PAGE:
The SEC is proposing to amend Rule 3b-16 under Securities Exchange Act of 1934 (“Exchange Act”), which defines certain terms used in the statutory definition of “exchange” under Section 3(a)(1) of the Exchange Act to include systems that offer the use of non-firm trading interest and communication protocols to bring together buyers and sellers of securities. A short summary that we drafted a few weeks ago when the SEC published the initial request for comment can be found here. Comments are due by April 18. 

The Justice Department announced the appointment of Associate Deputy Attorney General Kevin Chambers as Director for COVID-19 Fraud Enforcement to lead the department’s criminal and civil enforcement efforts to combat COVID-19 related fraud.

Michele Korver is leaving her job as the Financial Crimes Enforcement Network’s top crypto expert to head up regulatory affairs for Andreessen Horowitz, a venture capital firm that has raised billions to invest in digital assets and Web3 startups.

The Financial Crimes Enforcement Network (FinCEN) announced that it has assessed a $140 million civil money penalty against USAA Federal Savings Bank for willful violations of the Bank Secrecy Act and its implementing regulations.

The IMF’s executive board has suspended the ceremonial role of ‘dean,’ which was held by Russia’s representative Aleksei Mozhin, following pressure from top shareholders at the multilateral lender including the US, UK and Canada.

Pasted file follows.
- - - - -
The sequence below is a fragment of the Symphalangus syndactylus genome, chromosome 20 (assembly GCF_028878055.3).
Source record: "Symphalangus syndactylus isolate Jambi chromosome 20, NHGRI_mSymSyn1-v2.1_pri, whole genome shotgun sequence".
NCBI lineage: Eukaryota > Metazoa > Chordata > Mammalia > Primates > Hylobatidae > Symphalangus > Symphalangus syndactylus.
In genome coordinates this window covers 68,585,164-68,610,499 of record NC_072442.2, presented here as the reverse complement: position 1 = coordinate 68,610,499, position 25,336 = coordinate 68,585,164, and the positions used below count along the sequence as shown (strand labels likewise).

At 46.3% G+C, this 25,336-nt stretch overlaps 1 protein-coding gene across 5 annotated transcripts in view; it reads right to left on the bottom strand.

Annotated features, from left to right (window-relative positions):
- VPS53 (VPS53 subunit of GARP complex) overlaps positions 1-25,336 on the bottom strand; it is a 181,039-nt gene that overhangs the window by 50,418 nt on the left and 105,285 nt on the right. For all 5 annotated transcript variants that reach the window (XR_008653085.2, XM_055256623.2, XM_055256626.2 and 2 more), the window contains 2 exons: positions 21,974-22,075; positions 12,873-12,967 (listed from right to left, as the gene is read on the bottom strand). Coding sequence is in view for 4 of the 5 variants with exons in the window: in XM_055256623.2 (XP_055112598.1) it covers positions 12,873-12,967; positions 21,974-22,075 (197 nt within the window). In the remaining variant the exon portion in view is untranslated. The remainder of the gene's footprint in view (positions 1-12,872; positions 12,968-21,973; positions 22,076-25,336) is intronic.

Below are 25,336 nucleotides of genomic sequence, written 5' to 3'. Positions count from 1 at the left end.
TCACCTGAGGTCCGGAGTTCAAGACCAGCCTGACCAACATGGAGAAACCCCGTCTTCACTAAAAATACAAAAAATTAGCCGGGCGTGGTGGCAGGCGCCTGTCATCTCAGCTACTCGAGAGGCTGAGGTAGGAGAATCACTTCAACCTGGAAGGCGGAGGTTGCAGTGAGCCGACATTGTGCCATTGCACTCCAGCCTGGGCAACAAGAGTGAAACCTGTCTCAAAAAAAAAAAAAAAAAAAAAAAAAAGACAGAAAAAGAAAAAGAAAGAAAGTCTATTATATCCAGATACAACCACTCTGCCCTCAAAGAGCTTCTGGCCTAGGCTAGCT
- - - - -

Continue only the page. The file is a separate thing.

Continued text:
​​Ukrainian President Volodymyr Zelenskyy legalized crypto in the country, signing into law a bill on virtual assets, amid an increase in digital asset donations to support the country’s defense against the Russian invasion.

Sarah Bloom Raskin informed the White House that she was bowing out as President Joe Biden’s pick to be the next Fed vice chair for supervision.

On March 15, consumer advocacy organization U.S. PIRG released a comprehensive Buy Now, Pay Later (BNPL) industry report. A co-author of the report suggests some regulatory guidance for the BNPL industry could come short after the March 25 consumer comment deadline.

On Wednesday, March 9, the Biden Administration released its much anticipated Executive Order (EO) on Ensuring Responsible Development of Digital Assets

The EO sets out a national strategy to promote digital asset innovation while protecting against the risks associated with digital assets. The strategy focuses on 6 issue areas:

  • consumer and investor protection; 

  • financial stability; 

  • illicit finance; 

  • U.S. leadership in the global financial system and economic competitiveness; 

  • financial inclusion; and 

  • responsible innovation.

The EO tasks two senior White House officials – Jake Sullivan, United States National Security Advisor, and Brian Deese, Director of the National Economic Council of the United States – with interagency coordination with respect to the above topics.

The EO also highlights the importance of a potential US CBDC and calls for additional research and reports to determine whether the United States should issue one. It also calls for an increased focus on the climate impacts of proof-of-work consensus, among others. 

With respect to U.S. leadership in the global financial system, the EO promotes the United States’ role in pushing for higher standards internationally to guard against illicit financing and calls for the U.S. to take an active role in global interagency coordination. 

The EO tasks various agencies, including the Treasury Department, the prudential banking regulators (FRB, OCC, and FDIC), the financial market regulators (SEC and CFTC), and the consumer protection regulators (CFPB and FTC), among others, to study aspects of the digital asset industry and report on their findings. 

Read our full overview of the order here and our presentation here